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Wednesday, July 18, 2012

When in Spain, Eat like Locals do

I asked the kids at home if they would like to go the club for swimming. They didn’t want to go swimming but agreed to come with me to spend few hours at the club and probably try some Canarian food.

Our social club is a great place to spend few hours. It offers beautiful view from all sides and over looks the San Marco beach that has black sand. It is well-equipped club with tennis lawn, play area for kids, swimming pool, sauna, gym, indoor games room and a small restaurant.

We headed straight to the restaurant hoping to eat a typical Spanish food. The menu card had pizzas, sandwiches and few tapas.

We ordered squid fritters, French fries, salads and tortilla. The bread was freshly baked and the lunch was filling. I was hoping I had brought my chili sauce with me because Spanish don’t eat chilies at all and many times I find the food bland.

tuna salad

freshly baked bread

vegetarian salad which contained mayonnaise,pineapple and raisins

egg omelette called tortilla

squid fritters

Okay, I agree what we actually ate were just tapas, one of Spain’s great contributions to world’s gastronomy, and Spanish are seen indulging in this kind of tapas at any hour of the day, eating tapas and sipping beer or cortado (strong coffee) is their general passtime. It’s a good way to sample variety of tastes in short time.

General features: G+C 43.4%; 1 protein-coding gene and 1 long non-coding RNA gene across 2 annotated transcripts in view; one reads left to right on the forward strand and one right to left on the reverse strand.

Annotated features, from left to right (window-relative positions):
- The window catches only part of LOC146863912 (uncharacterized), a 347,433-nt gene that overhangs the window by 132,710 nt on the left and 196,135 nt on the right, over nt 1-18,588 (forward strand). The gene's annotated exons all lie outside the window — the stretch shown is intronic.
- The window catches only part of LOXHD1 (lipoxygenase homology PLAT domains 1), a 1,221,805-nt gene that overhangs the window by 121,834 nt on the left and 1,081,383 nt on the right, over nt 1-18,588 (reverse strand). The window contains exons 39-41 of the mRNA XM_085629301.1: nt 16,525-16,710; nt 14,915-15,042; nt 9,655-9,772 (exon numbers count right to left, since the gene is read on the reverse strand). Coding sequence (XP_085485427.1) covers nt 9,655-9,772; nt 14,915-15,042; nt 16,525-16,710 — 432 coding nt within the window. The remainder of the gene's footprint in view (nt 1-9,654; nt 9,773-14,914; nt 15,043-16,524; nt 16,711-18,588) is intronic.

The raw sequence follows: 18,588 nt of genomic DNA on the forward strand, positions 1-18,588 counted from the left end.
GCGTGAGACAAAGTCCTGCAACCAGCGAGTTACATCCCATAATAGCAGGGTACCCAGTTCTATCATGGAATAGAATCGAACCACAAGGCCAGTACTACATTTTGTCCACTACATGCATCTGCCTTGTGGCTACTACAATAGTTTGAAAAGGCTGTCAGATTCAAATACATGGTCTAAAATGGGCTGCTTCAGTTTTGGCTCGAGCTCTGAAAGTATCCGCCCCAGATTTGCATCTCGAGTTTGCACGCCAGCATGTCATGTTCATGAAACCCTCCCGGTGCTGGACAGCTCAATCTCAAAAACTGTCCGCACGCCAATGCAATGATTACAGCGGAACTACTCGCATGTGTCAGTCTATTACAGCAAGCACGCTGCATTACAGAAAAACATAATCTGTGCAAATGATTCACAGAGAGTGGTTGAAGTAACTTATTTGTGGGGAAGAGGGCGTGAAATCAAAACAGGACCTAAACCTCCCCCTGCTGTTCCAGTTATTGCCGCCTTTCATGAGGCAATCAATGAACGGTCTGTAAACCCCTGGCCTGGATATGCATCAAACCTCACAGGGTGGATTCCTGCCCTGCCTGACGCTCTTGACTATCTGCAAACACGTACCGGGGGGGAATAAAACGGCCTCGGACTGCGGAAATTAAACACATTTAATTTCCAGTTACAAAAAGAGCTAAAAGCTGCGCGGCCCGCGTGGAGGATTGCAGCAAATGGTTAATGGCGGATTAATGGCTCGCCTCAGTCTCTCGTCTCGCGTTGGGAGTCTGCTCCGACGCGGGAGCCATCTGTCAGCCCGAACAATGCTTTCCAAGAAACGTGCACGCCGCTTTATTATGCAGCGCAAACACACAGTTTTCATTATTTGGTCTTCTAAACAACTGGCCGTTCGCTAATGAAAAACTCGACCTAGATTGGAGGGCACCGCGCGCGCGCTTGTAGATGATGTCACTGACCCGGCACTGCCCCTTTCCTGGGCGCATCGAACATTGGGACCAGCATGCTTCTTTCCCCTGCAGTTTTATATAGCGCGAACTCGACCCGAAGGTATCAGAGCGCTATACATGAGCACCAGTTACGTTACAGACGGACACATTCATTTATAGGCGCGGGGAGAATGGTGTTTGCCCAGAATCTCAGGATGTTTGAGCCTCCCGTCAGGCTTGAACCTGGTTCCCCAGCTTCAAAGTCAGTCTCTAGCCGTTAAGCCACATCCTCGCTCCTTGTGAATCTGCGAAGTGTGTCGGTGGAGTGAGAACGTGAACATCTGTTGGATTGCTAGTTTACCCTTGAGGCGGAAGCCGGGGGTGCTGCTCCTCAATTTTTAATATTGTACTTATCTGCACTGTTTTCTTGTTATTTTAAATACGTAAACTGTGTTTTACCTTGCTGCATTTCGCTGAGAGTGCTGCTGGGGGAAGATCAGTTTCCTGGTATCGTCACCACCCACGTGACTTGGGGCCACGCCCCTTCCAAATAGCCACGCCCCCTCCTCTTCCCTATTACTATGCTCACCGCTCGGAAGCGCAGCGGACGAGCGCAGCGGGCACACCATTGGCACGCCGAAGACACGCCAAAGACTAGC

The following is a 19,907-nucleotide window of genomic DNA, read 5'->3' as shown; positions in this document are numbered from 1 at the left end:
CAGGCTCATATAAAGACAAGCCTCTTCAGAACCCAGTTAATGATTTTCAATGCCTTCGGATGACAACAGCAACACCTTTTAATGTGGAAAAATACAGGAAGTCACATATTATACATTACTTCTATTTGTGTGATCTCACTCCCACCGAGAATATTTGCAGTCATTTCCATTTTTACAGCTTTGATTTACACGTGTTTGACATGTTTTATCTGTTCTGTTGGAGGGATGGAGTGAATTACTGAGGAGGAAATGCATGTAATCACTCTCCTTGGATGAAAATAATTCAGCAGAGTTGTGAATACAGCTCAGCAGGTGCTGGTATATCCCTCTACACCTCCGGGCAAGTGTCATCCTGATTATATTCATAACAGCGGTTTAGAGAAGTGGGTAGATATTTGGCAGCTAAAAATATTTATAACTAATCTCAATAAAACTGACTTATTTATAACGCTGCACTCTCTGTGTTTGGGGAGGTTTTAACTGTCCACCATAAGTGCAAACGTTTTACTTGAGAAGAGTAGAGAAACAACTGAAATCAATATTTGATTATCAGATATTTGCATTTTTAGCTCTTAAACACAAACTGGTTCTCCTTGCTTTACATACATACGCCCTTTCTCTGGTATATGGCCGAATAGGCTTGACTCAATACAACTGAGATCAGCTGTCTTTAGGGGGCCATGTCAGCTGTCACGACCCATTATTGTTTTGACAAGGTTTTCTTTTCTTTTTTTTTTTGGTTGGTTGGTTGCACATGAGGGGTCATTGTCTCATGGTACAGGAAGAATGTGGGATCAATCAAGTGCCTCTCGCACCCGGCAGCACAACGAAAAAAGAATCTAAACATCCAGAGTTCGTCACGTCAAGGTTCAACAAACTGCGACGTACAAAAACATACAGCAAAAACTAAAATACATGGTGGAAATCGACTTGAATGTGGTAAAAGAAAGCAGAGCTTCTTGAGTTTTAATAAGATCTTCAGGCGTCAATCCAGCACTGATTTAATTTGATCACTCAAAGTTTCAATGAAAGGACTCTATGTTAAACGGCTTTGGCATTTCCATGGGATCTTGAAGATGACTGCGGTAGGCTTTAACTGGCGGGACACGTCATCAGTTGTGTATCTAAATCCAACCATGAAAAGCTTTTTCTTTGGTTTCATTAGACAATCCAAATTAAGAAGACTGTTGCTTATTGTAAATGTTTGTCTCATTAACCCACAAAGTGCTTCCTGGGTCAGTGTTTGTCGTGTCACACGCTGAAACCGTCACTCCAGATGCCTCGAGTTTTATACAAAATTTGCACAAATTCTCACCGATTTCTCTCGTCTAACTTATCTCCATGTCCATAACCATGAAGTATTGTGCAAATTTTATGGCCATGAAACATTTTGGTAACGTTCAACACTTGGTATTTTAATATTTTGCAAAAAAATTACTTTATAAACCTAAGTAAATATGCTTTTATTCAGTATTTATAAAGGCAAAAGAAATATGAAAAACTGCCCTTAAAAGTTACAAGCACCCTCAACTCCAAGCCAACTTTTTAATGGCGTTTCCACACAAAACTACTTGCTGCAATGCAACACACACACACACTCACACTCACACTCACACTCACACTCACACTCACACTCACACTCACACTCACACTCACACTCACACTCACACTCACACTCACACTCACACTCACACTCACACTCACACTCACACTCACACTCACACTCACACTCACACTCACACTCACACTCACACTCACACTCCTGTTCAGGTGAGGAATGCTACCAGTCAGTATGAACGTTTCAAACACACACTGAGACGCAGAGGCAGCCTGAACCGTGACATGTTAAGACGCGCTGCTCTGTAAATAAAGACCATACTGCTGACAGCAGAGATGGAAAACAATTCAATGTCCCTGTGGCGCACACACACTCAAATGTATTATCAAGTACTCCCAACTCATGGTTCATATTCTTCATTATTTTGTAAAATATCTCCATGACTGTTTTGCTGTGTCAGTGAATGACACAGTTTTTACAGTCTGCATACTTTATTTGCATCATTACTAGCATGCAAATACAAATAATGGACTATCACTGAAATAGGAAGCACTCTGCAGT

Spanish eating habits are very much different from other Europeans. Spanish normally don’t have breakfast like a king but instead have small meals during day with a large meal during siesta time.

For breakfast they have freshly squeezed fruit juice, sweet roll, croissant or pastries. If you go early mornings out, you are likely to see Spanish enjoying freshly fried Churros with hot chocolate.

At around 11am you see them again in the restaurants having their bigger breakfast, that’s ‘merienda’ or ‘elevenses’ which is always sandwich or ‘bocadillo’ made from baguette and filled with anything from tuna fish, cured ham, cheese or meat.

Lunch hour is the feast time for Spanish people. All the shops close from 1:30pm to 4pm and it’s siesta time. Proper meals at eaten at this time which consists of lentils with chorizo, rice and fish/poultry/meat. Their meal lasts for an hour and it’s a grand feast followed by desert or fruits. Even the restaurants are full during this time with offers of ‘menu del dia’ that is a three-course meal with fixed price and includes starters, mains and desserts. Bread and drinks are also included in the price and sometimes coffee as well. This is more economical that ordering a la carte.

All the shops close around 8pm, and Spanish people socialize after 8pm, eating tapas and sipping beer, to return home around 10pm.

Dinner is very light, just soup, salad and maybe a sandwich while enjoying their favorite TV programs in Spanish language only.

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